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I always like input in my function to get numbers that range from 0.1 to 999.9 (the decimal part is always separated by '.', if there is no decimal then there is no '.' for example 9 or 7 .

How do I convert this String to float value regardless of localization (some countries use ',' to separate decimal part of number. I always get it with the '.')? Does this depend on local computer settings?

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6 Answers 6

Float.parseFloat is not locale-dependent. It expects a dot as decimal separator. If the decimal separator in your input is always dot, you can use this safely.

NumberFormat provides locale-aware parse and format should you need to adapt for different locales.

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DecimalFormatSymbols symbols = new DecimalFormatSymbols();
symbols.setDecimalSeparator('.');
DecimalFormat format = new DecimalFormat("0.#");
format.setDecimalFormatSymbols(symbols);
float f = format.parse(str).floatValue();
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Alternatively, new DecimalFormat("0.#", DecimalFormatSymbols.getInstance(Locale.ENGLISH)); –  yurez Jul 22 '13 at 16:00
    
Yes, but you're relying on the system settings –  Maurice Perry Jul 22 '13 at 17:28
1  
How so? Won't hard coding the English locale use dot separator regardless of system settings? –  yurez Jul 23 '13 at 8:03
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See java.text.NumberFormat and DecimalFormat:

 NumberFormat nf = new DecimalFormat ("990.0");
 double d = nf.parse (text);
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Have you tried Float.parseFloat(String) ?

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What about this:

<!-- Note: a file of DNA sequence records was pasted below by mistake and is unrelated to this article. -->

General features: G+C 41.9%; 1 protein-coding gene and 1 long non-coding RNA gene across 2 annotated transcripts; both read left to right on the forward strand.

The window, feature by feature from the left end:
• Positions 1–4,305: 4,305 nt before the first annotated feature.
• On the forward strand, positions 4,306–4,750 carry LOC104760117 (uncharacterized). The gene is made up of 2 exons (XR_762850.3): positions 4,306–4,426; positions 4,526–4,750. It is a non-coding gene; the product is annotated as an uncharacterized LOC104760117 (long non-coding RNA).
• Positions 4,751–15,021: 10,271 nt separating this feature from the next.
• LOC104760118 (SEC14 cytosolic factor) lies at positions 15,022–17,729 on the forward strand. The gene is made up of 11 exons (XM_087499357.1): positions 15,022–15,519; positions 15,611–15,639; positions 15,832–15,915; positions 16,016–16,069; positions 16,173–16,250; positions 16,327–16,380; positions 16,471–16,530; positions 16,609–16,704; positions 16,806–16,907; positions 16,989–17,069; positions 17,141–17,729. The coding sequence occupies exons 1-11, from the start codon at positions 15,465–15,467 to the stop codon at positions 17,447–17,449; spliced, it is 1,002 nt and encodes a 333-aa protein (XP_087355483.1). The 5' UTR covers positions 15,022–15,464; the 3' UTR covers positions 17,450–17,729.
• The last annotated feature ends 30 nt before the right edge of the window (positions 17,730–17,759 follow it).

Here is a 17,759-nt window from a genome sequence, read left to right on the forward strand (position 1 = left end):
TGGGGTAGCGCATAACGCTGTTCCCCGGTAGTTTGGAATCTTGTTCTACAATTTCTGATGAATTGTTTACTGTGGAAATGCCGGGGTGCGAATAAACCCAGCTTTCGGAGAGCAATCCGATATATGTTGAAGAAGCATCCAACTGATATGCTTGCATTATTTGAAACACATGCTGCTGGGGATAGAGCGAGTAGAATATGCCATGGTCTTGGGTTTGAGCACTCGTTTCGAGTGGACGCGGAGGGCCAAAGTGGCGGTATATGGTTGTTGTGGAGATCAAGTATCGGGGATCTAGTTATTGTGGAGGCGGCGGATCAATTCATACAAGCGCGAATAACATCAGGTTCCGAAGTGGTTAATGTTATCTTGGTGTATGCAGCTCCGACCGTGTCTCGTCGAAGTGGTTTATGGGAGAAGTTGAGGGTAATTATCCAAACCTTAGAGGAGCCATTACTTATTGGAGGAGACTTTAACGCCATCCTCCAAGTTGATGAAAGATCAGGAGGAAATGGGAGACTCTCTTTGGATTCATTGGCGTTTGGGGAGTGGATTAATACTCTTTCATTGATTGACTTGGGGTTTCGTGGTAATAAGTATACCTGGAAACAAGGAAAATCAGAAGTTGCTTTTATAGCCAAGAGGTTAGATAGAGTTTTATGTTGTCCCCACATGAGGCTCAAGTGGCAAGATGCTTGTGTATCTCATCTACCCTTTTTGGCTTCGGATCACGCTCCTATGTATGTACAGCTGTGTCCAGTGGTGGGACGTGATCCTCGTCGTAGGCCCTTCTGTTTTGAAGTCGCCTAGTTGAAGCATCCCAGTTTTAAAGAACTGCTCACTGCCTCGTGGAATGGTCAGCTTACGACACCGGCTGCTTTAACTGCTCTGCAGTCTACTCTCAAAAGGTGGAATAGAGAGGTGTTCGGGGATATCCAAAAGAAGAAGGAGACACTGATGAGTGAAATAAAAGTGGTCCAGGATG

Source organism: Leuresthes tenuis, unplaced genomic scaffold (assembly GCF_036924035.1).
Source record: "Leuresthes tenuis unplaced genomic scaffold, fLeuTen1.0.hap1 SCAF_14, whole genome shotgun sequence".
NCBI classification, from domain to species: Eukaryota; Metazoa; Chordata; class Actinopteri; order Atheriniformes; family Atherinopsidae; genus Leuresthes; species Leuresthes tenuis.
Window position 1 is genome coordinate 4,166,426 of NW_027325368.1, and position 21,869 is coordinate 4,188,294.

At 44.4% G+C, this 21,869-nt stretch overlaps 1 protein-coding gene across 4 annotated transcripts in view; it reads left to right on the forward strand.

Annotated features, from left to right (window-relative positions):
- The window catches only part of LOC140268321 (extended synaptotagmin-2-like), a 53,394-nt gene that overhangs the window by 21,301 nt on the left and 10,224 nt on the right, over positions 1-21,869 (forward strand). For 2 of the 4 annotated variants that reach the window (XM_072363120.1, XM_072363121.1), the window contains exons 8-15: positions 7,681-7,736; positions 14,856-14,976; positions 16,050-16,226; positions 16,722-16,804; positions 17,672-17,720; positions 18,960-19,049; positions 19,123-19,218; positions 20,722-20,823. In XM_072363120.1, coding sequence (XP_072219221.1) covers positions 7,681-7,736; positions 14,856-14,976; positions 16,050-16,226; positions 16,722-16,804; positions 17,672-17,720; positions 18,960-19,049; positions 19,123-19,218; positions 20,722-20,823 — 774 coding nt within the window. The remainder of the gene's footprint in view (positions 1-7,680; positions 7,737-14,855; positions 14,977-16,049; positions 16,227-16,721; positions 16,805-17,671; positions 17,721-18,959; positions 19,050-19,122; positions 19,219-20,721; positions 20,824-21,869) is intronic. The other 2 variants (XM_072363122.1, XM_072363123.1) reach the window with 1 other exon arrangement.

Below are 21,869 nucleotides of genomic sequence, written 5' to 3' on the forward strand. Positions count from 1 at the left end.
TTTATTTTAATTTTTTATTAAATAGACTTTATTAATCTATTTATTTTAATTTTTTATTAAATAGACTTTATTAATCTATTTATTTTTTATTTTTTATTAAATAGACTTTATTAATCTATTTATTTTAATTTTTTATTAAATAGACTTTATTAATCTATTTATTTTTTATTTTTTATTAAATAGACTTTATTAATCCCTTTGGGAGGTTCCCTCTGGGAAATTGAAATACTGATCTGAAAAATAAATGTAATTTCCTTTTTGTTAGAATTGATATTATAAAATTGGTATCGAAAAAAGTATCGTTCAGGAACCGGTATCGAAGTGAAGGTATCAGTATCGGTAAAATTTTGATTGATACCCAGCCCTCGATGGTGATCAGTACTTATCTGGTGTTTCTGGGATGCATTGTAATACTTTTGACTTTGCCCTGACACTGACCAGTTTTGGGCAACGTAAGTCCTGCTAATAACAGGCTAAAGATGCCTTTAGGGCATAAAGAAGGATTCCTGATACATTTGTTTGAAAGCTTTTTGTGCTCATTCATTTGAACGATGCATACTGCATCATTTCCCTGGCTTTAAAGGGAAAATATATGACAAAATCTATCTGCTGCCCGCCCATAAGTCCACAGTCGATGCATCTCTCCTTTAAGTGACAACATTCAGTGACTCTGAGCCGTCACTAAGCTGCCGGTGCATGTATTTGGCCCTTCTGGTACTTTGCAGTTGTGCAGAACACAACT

Float floatFromStringOrZero(String s){
        Float val=Float.valueOf(0);
        try{
            val=Float.valueOf(s);
        }catch(NumberFormatException ex){
            DecimalFormat df=new DecimalFormat();
             Number n=null;
            try {
                  n=df.parse(s);
            } catch (ParseException e) {
            }
            if(n!=null)
                val=n.floatValue();
        }
        return val;
    }
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valueStr = valueStr.replace(',', '.');
return new Float(valueStr);

Done

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This is really a bad solution.. for a great amount of values, this could be a bottleneck. Really bad performance! –  Vargan Dec 2 '13 at 11:50
    
Why? All it effectively is, is a series of primitive character comparisons, then the creation of a new String, then a parseFloat. It's less expensive to create a String then a DecimalFormat, DecimalFormatSymbols or any of this malarkey. Gimme my point back =) –  flamming_python Dec 3 '13 at 16:02
    
The replace needs to parse all the string unless he find the comma, and is not safe in case of change of locale. There are better way to have a mechanism working for both cases. Parsing a string in this way can be a bottleneck if you're using the function for a lot of times per second –  Vargan Dec 4 '13 at 11:03
    
Naturally it's an ad-hoc solution; it's only safe when you're sure that the String double values you're getting will definitely always be using commas or dots. Otherwise you can use the replaceAll(String, String) with a regex to match multiple types of possible seperators/delimiters at once; although it would be slower for sure. Anyway, I don't know how the internals of the DecimalFormat work; but I don't see how it will be faster. Even if it is, then this is still a perfectly reasonable solution in MOST cases –  flamming_python Dec 5 '13 at 12:46
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